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Any place where you spend 40 hours a week, you’re bound to make some mistakes. So forgive yourself for that big work blunder, but don’t forget—the trick is to learn from your missteps. Enter these five Chicago women, who share their big boo-boos in the hopes of sparing us all a little workplace pain and suffering.

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saying yes to everything chicago career advice
Comedy Central

The Mistake: Saying “Yes” to Everything

“My first job out of college was at a start-up, so we were understaffed and overpromising at every corner, which meant I was doing probably the job of three people. The leadership team was all about driving that ‘culture’ home, and for awhile I bought into it…until I landed a job at a more mature company and realized that as much as I love my job—it’s a job, not a hobby, and I should be getting compensated fairly for the work, or extra work, I do. So now, I’m very careful before I take on major things outside of the job I signed up for and that best serves my career. Oh, and also, if you say ‘yes’ to everything, you will miss a deadline at some point, and people might not be as understanding as you’d expect.” - Shondra, account manager

not asking for help chicago career advice
Fox

The Mistake: Not Accepting or Asking for Help

“I don’t really know why, but early on in my career I had a hard time asking people for help—probably because I thought it made me look bad or I wanted all the credit. So, because I refused to ask a colleague to review an email that we were sending to all of our subscribers, I wound up sending something with major errors—the dates for the event were wrong. It wound up being a much bigger deal, going up the chain of command, and made me more self-conscious. So yeah, don’t let your pride get to your head—working by committee can save your butt.”- Maria, publicist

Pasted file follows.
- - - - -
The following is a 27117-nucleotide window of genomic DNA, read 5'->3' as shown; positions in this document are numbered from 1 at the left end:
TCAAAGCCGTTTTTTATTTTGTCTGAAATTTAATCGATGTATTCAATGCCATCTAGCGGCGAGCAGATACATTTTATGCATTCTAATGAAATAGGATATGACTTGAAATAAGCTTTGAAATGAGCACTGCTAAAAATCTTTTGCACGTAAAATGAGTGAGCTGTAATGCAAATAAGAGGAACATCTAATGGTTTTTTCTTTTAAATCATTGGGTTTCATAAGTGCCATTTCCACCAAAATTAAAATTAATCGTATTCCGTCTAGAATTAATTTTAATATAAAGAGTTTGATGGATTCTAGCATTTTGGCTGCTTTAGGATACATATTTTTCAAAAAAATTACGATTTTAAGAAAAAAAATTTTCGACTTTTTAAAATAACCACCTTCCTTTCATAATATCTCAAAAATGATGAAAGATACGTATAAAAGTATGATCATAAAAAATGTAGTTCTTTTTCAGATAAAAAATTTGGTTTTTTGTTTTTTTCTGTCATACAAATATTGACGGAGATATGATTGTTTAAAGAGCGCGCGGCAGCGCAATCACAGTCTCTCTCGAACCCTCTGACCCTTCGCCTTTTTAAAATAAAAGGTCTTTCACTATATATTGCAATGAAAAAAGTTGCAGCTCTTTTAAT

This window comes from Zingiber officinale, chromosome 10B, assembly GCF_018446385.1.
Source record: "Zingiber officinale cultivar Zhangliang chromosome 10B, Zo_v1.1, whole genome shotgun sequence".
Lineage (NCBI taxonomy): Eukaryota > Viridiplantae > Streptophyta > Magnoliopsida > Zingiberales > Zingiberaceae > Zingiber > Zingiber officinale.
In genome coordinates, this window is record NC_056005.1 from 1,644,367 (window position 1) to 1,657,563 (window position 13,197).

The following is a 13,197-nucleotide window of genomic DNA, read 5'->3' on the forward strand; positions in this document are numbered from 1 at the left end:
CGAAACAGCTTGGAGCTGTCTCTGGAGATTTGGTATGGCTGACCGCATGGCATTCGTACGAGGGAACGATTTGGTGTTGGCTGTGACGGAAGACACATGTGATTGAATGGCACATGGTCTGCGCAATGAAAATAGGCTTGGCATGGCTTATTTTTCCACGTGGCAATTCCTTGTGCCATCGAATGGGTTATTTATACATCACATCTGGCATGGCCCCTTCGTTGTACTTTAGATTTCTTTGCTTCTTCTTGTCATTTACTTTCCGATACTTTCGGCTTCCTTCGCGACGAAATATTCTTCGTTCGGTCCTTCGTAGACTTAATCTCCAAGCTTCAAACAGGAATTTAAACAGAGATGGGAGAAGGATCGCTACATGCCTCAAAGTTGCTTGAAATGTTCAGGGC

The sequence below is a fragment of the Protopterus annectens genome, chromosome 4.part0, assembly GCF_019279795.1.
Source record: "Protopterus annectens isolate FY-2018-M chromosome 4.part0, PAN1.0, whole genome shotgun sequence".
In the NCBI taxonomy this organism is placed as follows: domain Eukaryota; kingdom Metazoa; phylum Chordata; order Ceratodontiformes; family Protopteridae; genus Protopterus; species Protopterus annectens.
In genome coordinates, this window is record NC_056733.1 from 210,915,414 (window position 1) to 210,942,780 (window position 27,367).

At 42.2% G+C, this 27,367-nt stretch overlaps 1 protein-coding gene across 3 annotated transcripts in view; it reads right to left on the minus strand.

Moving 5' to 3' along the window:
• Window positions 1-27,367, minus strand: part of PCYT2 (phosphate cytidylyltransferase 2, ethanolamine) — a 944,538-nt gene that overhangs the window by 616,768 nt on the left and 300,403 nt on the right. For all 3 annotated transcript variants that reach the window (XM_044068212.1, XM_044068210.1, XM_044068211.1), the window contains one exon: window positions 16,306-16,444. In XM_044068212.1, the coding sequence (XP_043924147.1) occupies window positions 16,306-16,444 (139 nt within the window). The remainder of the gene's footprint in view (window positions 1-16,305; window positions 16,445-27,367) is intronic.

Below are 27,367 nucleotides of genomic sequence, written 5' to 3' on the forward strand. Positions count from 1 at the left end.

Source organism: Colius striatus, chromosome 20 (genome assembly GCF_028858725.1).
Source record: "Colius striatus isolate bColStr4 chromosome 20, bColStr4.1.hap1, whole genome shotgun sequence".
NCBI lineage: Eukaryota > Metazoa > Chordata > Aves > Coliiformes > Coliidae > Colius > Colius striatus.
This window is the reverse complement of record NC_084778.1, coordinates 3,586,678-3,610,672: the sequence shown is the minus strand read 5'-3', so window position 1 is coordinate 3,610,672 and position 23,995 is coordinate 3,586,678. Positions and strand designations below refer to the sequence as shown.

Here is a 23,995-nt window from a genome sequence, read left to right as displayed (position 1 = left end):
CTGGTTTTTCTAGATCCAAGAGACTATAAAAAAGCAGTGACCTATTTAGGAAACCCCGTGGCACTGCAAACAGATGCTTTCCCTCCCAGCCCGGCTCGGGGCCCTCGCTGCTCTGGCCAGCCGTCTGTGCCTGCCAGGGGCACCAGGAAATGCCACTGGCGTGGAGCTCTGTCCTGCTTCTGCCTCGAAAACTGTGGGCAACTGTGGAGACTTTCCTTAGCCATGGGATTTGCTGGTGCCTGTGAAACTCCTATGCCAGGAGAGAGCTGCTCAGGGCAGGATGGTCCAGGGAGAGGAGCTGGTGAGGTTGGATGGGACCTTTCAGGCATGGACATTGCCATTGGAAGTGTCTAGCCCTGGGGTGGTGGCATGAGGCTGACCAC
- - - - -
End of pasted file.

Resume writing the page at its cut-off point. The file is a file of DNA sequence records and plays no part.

over crtiquing others work chicago career advice
AMC

The Mistake: Over-Critiquing Others’ Work

“I got a new job that felt like a major promotion—I was finally managing other people. Big step up for me. So I think I felt like I had to act more critical of my reports than I think I naturally would have been. I would nitpick literally everything I possibly could—on a big email thread—to make it seem like I was doing my job. In retrospect, it obviously wasn’t a great management style—people transferred off my team and I started to feel really isolated. Lesson learned. Compassion goes a long way in the office.” - Pia, graphic designer

trusting everyone chicago career advice
MTV

The Mistake: Being Naïve and Trusting Everyone 100 Percent

Not that the world is evil, but people have different goals at the office and most of the time it’s not ‘to make friends’ unfortunately. At my first job out of college, making friends was, admittedly, my goal. I moved to a new city and I thought work would be where I could meet my new clique. So…basically I told who I thought was my best friend at work that I wasn’t going to the doctor during lunch, but another job interview…and she told my manager! I wound up not getting that other job and had to stay at the current one for an awkward amount of time. So be cautious of what information you share….very cautious.” - Danielle, sales rep

toxic environment chicago career advice
20th Century Fox

The Mistake: Getting Too Comfortable in a Toxic Environment

“I absolutely loved my job when I first started…but it literally changed overnight with a new hire who wound up being my boss and things went from amazing to awful. I really, really wish that I had taken my dad’s advice, A. B. I. (Always Be Interviewing), so that I wouldn’t have had to wait so long to jump ship. Interviewing is a skill, and even if you don’t necessarily want a new job, you might as well go on the interview for practice. Worst-case scenario: they offer you the job, which you politely turn down for timing reasons. Then, when you do want to leave, you’ll have some contacts.” - Genevieve, executive assistant

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